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Sean Conner <> wrote:

> It was thus said that the Great Paige DePol once stated:
>> However, as I was thinking about it during this conversation I also realised
>> that whenever I see "const char*" I just think "C String". A shorter name is
>> always nicer, and "ccstr" also concisely summarises the object to me.
>  Okay, so "ccstr" is "typdedef char const *ccstr" [1] but does that imply
> that "cstr" is "typedef char *cstr"?  If so, then there's only a single
> character difference between two different types so typos might be hard to
> decern (maybe---it may be that the compiler might catch instances of ccstr
> when a cstr was meant, but not so much the other way around).

The only typedef I created was for 'const char *', I figure 'char *' on its
own is fine, and if you're actually dealing with individual characters then
my concept of a "C String" as an opaque pointer wouldn't apply. So really I
just wanted to use the typedef for the 'const char *' variant as that is the
one that is typically used to represent a static string of const chars.

>  My only other argument against it is that "char *" is *so* idiomatic for a
> "string" that it seems silly to hide it just to save some typing [7].

Right, which is why I didn't create a typedef for 'char *' by itself.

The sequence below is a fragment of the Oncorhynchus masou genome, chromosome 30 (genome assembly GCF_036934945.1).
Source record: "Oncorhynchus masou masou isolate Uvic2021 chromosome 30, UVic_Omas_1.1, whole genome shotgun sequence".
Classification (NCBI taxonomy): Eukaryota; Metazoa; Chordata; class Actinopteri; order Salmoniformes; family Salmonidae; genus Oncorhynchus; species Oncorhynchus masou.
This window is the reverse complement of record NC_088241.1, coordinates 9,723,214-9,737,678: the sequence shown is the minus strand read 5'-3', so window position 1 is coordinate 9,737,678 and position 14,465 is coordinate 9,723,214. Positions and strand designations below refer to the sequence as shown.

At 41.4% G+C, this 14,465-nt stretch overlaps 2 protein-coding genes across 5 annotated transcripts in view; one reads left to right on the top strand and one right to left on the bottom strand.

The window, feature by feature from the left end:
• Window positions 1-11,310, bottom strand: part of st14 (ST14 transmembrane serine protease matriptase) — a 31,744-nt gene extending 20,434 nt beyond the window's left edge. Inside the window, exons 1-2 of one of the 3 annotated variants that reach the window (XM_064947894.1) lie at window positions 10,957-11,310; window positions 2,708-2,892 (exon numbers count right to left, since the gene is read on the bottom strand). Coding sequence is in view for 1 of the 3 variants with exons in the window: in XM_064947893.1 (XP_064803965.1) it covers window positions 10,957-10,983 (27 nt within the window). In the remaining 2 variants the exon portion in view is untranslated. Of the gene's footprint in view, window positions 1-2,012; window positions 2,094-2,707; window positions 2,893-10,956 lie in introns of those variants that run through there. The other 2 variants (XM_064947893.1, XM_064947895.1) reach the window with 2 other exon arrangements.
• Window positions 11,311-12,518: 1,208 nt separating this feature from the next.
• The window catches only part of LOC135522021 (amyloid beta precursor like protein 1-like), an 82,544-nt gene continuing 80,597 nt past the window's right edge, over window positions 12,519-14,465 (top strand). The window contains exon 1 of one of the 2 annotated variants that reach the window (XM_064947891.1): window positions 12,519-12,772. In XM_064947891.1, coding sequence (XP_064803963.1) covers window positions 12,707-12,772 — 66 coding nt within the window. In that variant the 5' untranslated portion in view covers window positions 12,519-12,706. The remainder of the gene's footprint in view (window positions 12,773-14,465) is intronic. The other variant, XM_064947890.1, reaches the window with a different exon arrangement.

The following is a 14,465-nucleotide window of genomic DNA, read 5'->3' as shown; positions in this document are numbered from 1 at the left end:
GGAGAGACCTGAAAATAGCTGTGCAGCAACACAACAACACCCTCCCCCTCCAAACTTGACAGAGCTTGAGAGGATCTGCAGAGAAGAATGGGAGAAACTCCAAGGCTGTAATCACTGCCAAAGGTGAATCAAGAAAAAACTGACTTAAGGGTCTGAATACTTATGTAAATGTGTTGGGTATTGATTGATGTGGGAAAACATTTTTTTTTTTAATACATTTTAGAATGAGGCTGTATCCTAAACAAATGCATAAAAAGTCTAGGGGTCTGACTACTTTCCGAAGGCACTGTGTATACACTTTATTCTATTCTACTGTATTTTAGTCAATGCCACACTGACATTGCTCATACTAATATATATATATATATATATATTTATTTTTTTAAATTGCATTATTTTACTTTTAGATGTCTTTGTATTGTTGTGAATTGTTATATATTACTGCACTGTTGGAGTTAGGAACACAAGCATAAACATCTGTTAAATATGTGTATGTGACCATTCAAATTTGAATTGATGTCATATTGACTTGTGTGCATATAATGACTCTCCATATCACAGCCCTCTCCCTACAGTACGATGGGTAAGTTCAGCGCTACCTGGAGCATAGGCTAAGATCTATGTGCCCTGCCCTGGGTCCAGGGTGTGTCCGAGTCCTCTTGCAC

>  -spc (Who realizes that "const char *" is more idiomatic than 
> 	"char const *" but does the later anyway ... )

I guess I prefer my qualifier before the type as well.

Holy chained footnotes, Batman! 

> [1]	Why "char const" and not "const char"?  Because "const" actually
> 	binds to the right (except when it's at the leftmost position).
> 	[snip]

I will have to admit that with really complex declarations with multiple uses
of 'const' I can get confused with what exactly is being declared at times!

> [1]	which is a constant pointer to a function, said function takes two
> 	FILE *s which are themselves constant [3] and guarenteed not to
> 	point to the same thing [4].
> [4]	That's what "restrict" is for.

That is an interesting qualifier I did not know about... However, you stated
that it is guaranteed they won't point to the same memory. By guaranteed you
mean the programmer is the one making that guarantee, and the compiler will
trust that blindly... and if they do alias the result is undefined [1]. 

> [5]	Because C makes it too easy to conflate pointers with arrays.

Aren't they essentially the same thing though? Array syntax is really just
sugar for pointer manipulation.

> [7]	We read code more than write it. Spend the extra few seconds writing it.

Wouldn't this advice apply to "unsigned int" vs "uint" typedefs as well then?
I guess one sticking point for me is why is "uint" okay but a shortcut for
'const char*' not?

I can see a typedef that isn't self-explanatory (like my original 'l_str')
being a problem, but if the typedef name is really just a shorter version of
the longer name then I don't see why it should be so wrong.

All that said, I am getting the distinct impression that using a typedef for
C strings is something that should not be done... okay, more than just an
impression really. Seriously though, I will take everything that has been
said under advisement... this has been enlightening and I do appreciate all
the feedback as I would like to make my code as clean as possible.